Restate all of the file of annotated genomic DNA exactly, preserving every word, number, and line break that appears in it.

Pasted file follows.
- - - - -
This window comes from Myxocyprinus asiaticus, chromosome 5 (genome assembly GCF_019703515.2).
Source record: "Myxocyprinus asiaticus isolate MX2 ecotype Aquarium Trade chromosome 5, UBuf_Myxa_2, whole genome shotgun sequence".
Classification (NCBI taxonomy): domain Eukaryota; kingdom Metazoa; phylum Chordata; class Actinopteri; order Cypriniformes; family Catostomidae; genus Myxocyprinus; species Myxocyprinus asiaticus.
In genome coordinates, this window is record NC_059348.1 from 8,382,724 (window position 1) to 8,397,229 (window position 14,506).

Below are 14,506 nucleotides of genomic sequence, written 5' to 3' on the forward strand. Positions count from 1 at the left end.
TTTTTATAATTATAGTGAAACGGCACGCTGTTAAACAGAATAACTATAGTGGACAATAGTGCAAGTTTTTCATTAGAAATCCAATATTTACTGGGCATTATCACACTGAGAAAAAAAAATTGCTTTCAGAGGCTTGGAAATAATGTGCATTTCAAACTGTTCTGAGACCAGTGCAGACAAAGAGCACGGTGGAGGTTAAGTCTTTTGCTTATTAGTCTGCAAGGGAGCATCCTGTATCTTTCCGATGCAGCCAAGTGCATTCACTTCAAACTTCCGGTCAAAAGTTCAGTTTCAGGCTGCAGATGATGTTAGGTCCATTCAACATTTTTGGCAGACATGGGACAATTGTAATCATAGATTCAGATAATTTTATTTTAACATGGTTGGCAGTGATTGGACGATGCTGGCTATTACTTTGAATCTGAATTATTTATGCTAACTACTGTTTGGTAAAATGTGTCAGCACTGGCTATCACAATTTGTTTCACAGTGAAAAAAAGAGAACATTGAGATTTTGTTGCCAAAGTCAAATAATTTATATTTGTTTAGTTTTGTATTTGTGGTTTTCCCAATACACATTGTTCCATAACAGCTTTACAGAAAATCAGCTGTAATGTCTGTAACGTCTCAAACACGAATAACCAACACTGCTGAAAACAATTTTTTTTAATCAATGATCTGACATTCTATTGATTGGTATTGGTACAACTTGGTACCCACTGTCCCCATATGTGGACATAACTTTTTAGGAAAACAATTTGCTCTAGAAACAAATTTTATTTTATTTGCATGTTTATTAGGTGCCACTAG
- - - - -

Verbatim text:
This window comes from Myxocyprinus asiaticus, chromosome 5 (genome assembly GCF_019703515.2).
Source record: "Myxocyprinus asiaticus isolate MX2 ecotype Aquarium Trade chromosome 5, UBuf_Myxa_2, whole genome shotgun sequence".
Classification (NCBI taxonomy): domain Eukaryota; kingdom Metazoa; phylum Chordata; class Actinopteri; order Cypriniformes; family Catostomidae; genus Myxocyprinus; species Myxocyprinus asiaticus.
In genome coordinates, this window is record NC_059348.1 from 8,382,724 (window position 1) to 8,397,229 (window position 14,506).

Below are 14,506 nucleotides of genomic sequence, written 5' to 3' on the forward strand. Positions count from 1 at the left end.
TTTTTATAATTATAGTGAAACGGCACGCTGTTAAACAGAATAACTATAGTGGACAATAGTGCAAGTTTTTCATTAGAAATCCAATATTTACTGGGCATTATCACACTGAGAAAAAAAAATTGCTTTCAGAGGCTTGGAAATAATGTGCATTTCAAACTGTTCTGAGACCAGTGCAGACAAAGAGCACGGTGGAGGTTAAGTCTTTTGCTTATTAGTCTGCAAGGGAGCATCCTGTATCTTTCCGATGCAGCCAAGTGCATTCACTTCAAACTTCCGGTCAAAAGTTCAGTTTCAGGCTGCAGATGATGTTAGGTCCATTCAACATTTTTGGCAGACATGGGACAATTGTAATCATAGATTCAGATAATTTTATTTTAACATGGTTGGCAGTGATTGGACGATGCTGGCTATTACTTTGAATCTGAATTATTTATGCTAACTACTGTTTGGTAAAATGTGTCAGCACTGGCTATCACAATTTGTTTCACAGTGAAAAAAAGAGAACATTGAGATTTTGTTGCCAAAGTCAAATAATTTATATTTGTTTAGTTTTGTATTTGTGGTTTTCCCAATACACATTGTTCCATAACAGCTTTACAGAAAATCAGCTGTAATGTCTGTAACGTCTCAAACACGAATAACCAACACTGCTGAAAACAATTTTTTTTAATCAATGATCTGACATTCTATTGATTGGTATTGGTACAACTTGGTACCCACTGTCCCCATATGTGGACATAACTTTTTAGGAAAACAATTTGCTCTAGAAACAAATTTTATTTTATTTGCATGTTTATTAGGTGCCACTAG